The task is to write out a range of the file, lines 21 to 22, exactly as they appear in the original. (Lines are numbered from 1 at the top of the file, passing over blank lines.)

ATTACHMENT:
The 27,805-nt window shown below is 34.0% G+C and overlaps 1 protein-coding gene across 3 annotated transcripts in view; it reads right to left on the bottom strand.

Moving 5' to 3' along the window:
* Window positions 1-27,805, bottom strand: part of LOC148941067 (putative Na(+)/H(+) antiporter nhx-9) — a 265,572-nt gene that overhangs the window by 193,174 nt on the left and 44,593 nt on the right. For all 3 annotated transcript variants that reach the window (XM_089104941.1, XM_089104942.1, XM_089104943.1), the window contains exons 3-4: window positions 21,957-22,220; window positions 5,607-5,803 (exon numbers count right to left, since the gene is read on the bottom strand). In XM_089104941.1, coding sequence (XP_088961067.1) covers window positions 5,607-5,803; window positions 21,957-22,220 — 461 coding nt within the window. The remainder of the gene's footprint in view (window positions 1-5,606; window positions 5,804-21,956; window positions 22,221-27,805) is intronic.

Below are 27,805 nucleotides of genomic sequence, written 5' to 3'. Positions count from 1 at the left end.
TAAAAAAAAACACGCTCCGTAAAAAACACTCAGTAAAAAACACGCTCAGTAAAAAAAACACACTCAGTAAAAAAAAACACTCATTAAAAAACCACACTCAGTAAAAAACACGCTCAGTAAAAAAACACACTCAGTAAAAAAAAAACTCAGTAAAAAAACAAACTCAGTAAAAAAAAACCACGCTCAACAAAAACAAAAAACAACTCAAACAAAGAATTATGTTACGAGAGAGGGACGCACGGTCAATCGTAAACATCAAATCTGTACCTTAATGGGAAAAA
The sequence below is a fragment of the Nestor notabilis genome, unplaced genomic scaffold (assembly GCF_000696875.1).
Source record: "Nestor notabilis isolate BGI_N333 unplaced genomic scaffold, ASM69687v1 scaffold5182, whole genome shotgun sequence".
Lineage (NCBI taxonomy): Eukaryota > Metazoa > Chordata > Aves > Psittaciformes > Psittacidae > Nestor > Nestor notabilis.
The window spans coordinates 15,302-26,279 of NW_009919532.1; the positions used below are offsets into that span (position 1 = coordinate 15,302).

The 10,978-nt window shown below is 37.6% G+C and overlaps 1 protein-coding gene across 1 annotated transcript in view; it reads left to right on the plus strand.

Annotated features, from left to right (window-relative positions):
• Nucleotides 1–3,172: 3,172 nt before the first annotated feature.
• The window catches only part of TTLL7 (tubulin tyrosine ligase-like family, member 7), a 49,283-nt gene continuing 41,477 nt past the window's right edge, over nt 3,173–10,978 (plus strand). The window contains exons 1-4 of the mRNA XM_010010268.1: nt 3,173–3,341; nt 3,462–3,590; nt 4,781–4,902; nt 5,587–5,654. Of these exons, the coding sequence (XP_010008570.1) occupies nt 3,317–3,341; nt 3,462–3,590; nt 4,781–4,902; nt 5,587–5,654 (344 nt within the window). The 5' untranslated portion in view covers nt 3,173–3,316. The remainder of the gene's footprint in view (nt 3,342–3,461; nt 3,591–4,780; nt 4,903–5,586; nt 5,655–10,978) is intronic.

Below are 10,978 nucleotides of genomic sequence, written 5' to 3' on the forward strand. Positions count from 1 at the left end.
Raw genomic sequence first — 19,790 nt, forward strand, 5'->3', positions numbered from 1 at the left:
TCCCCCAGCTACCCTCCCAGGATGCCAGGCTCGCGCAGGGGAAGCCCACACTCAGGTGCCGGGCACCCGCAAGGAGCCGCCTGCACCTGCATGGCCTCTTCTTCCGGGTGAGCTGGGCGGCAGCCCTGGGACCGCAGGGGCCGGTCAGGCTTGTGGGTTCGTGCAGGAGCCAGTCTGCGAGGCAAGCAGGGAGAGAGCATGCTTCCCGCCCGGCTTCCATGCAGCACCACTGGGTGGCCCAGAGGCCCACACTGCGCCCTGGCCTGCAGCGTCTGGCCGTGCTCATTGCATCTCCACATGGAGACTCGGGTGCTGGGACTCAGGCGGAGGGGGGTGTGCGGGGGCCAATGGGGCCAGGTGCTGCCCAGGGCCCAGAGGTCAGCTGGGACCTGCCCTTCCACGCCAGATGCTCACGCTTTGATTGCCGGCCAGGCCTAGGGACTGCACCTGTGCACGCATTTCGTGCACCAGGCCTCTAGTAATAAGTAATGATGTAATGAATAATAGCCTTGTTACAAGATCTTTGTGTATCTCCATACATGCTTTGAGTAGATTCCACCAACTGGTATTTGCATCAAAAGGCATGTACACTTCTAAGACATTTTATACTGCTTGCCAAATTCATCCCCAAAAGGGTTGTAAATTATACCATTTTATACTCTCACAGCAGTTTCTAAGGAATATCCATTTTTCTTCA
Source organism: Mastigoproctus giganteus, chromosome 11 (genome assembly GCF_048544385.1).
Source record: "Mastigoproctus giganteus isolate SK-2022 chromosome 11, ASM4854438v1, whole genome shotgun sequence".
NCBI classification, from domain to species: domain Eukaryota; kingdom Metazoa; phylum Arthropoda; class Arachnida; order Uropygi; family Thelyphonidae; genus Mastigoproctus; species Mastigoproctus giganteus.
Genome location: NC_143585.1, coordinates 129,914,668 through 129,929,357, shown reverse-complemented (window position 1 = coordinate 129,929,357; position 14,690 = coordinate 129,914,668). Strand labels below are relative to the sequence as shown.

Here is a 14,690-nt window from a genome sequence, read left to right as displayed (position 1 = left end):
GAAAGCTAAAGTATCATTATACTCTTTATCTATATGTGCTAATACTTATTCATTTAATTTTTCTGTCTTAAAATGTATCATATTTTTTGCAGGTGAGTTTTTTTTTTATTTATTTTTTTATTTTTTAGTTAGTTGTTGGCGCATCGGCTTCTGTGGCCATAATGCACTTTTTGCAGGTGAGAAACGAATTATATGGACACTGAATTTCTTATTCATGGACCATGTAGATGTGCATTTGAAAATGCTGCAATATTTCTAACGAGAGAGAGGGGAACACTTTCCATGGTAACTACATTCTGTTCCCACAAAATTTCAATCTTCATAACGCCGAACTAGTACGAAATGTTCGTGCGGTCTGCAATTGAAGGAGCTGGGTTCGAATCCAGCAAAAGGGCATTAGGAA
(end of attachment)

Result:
Here is a 14,690-nt window from a genome sequence, read left to right as displayed (position 1 = left end):
GAAAGCTAAAGTATCATTATACTCTTTATCTATATGTGCTAATACTTATTCATTTAATTTTTCTGTCTTAAAATGTATCATATTTTTTGCAGGTGAGTTTTTTTTTTATTTATTTTTTTATTTTTTAGTTAGTTGTTGGCGCATCGGCTTCTGTGGCCATAATGCACTTTTTGCAGGTGAGAAACGAATTATATGGACACTGAATTTCTTATTCATGGACCATGTAGATGTGCATTTGAAAATGCTGCAATATTTCTAACGAGAGAGAGGGGAACACTTTCCATGGTAACTACATTCTGTTCCCACAAAATTTCAATCTTCATAACGCCGAACTAGTACGAAATGTTCGTGCGGTCTGCAATTGAAGGAGCTGGGTTCGAATCCAGCAAAAGGGCATTAGGAA